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"That is all," she answered. "Ellen can manage the rest." She
kept the young woman occupied in the drawing-room, unwilling to be
left alone with Arobin.
"What about the dinner?" he asked; "the grand event, the coup d'etat?"
"It will be day after to-morrow. Why do you call it the `coup d'etat?'
Oh! it will be very fine; all my best of everything--crystal, silver and gold,
Sevres, flowers, music, and champagne to swim in. I'll let Leonce pay
the bills. I wonder what he'll say when he sees the bills.
"And you ask me why I call it a coup d'etat?" Arobin had
put on his coat, and he stood before her and asked if his cravat
was plumb. She told him it was, looking no higher than the tip of
"When do you go to the `pigeon house?'--with all due
acknowledgment to Ellen."
"Day after to-morrow, after the dinner. I shall sleep there."
"Ellen, will you very kindly get me a glass of water?" asked
Arobin. "The dust in the curtains, if you will pardon me for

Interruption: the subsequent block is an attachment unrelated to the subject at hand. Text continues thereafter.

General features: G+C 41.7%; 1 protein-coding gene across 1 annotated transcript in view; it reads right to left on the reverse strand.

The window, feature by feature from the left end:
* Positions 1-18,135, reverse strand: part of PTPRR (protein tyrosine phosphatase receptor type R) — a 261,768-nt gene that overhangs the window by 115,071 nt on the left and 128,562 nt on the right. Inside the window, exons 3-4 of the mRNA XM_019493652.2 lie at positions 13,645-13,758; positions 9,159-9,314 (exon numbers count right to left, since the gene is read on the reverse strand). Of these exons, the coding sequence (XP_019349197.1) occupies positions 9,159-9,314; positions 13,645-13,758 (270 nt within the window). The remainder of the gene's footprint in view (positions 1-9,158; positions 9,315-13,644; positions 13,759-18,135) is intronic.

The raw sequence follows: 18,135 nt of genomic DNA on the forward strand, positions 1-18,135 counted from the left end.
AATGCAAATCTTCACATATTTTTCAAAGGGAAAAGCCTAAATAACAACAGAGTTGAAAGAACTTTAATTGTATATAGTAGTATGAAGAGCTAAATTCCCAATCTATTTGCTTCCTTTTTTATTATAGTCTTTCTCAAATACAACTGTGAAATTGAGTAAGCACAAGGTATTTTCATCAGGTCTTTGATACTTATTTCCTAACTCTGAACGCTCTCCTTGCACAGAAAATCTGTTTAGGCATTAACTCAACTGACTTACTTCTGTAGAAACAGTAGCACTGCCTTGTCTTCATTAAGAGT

hinting such a thing, has parched my throat to a crisp."
"While Ellen gets the water," said Edna, rising, "I will say
good-by and let you go. I must get rid of this grime, and I have
a million things to do and think of."
"When shall I see you?" asked Arobin, seeking to detain her,
the maid having left the room.
"At the dinner, of course. You are invited."
"Not before?--not to-night or to-morrow morning or tomorrow
noon or night? or the day after morning or noon? Can't you see
yourself, without my telling you, what an eternity it is?"
He had followed her into the hall and to the foot of the
stairway, looking up at her as she mounted with her face half
turned to him.
"Not an instant sooner," she said. But she laughed and looked
at him with eyes that at once gave him courage to wait and made it
torture to wait.